"We're really not much alike, are we?" There was suddenly a phaser--an old fashioned one--in the woman's hands. "I did this when I was captured. I'd never just sit in a cave and wait for what would come."
The sound of an overloading phaser filled the cave.
"I'm not leaving this place. You all want me to, and that's reason enough to stay."
"You'll be buried in it when this goes off."
Chapel felt a flood of fear rush over her, could tell her heart was racing, felt a trickle of sweat down her forehead. But she sat. She stayed.
The phaser became more and more shrill.
The woman was gone. The overloading phaser was gone.
But somewhere, Chapel could hear a faint rhythm, like the sound of a biobed.
Then a whisper. Len's voice. "Christine. Can you hear me?"
"Nice try." She laughed. "Make me think I'm sick or dying? Not going to work."
Len's voice became fainter, then disappeared altogether.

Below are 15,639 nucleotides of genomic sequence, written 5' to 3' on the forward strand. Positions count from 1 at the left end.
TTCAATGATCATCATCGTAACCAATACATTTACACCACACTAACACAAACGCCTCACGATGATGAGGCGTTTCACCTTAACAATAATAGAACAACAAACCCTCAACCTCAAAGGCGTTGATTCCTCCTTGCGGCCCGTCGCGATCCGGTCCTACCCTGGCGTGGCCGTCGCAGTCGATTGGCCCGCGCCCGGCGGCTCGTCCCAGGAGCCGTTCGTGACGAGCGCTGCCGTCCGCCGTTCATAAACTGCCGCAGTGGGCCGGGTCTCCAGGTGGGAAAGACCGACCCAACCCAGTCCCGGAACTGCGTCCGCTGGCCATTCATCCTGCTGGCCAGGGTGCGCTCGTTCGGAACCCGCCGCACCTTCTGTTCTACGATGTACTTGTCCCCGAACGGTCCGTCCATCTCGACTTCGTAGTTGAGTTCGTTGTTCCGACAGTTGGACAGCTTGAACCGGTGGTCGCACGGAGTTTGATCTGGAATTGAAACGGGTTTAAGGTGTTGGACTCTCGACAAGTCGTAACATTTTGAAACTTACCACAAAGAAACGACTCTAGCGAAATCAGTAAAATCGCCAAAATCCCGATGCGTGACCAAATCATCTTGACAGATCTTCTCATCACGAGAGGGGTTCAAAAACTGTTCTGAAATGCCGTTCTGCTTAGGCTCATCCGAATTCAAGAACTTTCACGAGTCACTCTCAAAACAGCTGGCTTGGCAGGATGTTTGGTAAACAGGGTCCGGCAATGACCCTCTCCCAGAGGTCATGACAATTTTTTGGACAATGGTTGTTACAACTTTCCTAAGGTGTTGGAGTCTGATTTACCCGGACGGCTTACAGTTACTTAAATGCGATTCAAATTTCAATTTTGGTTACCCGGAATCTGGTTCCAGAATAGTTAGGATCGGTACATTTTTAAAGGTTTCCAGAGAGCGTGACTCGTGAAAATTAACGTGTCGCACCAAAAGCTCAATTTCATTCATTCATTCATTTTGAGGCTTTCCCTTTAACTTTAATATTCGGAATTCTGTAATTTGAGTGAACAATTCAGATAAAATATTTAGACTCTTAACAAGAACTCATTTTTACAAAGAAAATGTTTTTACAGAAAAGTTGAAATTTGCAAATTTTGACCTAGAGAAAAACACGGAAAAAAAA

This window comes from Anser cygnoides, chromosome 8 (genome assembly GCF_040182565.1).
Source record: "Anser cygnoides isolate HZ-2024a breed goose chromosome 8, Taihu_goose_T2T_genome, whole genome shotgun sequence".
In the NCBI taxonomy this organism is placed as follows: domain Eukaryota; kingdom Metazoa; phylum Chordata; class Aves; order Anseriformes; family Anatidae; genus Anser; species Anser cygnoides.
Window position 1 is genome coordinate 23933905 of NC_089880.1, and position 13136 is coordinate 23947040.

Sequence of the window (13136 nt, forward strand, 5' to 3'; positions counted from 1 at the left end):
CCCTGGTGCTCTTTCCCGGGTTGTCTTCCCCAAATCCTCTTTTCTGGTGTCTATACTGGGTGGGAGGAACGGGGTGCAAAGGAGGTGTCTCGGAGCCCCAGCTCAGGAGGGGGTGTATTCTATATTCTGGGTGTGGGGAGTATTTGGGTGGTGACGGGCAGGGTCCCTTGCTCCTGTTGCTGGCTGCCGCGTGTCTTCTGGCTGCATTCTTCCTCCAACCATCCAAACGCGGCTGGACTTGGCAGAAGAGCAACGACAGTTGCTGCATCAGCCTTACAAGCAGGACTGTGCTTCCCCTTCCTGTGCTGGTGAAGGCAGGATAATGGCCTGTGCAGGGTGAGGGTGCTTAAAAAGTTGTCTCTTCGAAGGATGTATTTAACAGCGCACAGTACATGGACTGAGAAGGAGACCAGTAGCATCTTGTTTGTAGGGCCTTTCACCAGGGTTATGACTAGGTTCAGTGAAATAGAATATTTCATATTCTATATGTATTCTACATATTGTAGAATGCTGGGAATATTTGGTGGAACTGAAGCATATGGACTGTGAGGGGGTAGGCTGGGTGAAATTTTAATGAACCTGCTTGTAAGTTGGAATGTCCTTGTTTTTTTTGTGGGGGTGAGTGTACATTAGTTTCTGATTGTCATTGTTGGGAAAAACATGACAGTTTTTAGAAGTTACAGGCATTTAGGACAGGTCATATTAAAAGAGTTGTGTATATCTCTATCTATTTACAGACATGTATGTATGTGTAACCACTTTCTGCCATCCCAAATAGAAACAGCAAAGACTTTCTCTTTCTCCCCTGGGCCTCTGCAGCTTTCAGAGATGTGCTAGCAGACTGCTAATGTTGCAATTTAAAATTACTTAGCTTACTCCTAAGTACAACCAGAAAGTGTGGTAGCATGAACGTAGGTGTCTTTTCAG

She thought she heard a horse whinny from outside the cave. The sound of a dog barking.
She ignored them and stayed where she was.
"Why do you suppose I'm here?" Pike asked, striding into the cave.
"Because they know I don't know much about you. They aren't as likely to make a mistake with you. Not compared to Jim or Spock." Jim. How long had it been since she'd called him that?
"Maybe. Or maybe it's because we're really here. On this planet. For a reason. And you have to remember what you are."
"Okay, I'll bite. What am I?"
"I told you. A clone. Made for something."
"Made for what?"
"To collect information. Haven't you ever wondered why you've held so many positions, can't seem to settle? You go where you're programmed to go."
"I'm a machine?" If she slit her wrist, would she die?